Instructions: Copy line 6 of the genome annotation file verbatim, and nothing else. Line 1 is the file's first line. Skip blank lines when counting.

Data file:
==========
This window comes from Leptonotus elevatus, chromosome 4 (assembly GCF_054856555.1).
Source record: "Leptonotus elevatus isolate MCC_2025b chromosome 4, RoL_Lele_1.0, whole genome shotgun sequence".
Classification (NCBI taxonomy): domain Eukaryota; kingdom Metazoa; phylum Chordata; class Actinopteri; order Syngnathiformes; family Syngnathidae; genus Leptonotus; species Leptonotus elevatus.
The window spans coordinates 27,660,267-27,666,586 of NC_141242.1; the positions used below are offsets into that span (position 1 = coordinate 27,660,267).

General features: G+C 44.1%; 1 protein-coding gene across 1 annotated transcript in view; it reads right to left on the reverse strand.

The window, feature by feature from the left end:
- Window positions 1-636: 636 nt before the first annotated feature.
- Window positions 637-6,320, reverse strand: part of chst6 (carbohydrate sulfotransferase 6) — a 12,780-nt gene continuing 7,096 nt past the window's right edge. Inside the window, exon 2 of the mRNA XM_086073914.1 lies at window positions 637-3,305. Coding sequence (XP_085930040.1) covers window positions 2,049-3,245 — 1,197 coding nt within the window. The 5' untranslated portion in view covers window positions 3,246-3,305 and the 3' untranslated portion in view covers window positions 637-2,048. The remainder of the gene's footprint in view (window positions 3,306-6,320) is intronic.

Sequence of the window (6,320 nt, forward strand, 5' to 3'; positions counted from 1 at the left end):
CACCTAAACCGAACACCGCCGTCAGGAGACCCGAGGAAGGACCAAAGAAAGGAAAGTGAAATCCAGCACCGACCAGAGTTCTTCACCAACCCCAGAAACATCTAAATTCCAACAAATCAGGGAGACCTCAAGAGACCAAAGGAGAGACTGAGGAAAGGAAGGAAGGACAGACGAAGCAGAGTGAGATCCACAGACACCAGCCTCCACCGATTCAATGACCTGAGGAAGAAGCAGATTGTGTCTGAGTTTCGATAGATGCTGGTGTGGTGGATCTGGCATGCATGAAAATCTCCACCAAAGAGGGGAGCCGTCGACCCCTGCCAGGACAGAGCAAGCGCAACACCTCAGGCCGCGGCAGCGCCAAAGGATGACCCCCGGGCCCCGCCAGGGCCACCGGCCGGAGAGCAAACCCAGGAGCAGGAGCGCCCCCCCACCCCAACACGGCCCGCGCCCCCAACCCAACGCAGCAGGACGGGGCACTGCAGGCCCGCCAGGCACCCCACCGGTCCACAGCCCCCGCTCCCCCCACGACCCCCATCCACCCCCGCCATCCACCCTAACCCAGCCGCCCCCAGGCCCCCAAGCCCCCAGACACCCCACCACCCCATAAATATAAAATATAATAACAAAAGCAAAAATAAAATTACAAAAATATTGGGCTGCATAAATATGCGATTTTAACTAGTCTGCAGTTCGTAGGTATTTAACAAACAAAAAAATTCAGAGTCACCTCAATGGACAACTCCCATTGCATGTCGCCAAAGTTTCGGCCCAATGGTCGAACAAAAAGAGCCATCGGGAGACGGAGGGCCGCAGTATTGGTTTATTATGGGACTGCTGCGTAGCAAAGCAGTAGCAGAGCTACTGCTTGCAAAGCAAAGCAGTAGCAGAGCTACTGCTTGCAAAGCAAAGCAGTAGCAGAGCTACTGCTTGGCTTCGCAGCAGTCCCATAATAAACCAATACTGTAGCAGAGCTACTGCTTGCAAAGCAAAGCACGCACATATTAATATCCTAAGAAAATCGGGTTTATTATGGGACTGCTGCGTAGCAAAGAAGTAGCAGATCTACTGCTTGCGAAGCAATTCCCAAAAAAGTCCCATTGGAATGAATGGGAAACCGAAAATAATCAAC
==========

The window, feature by feature from the left end: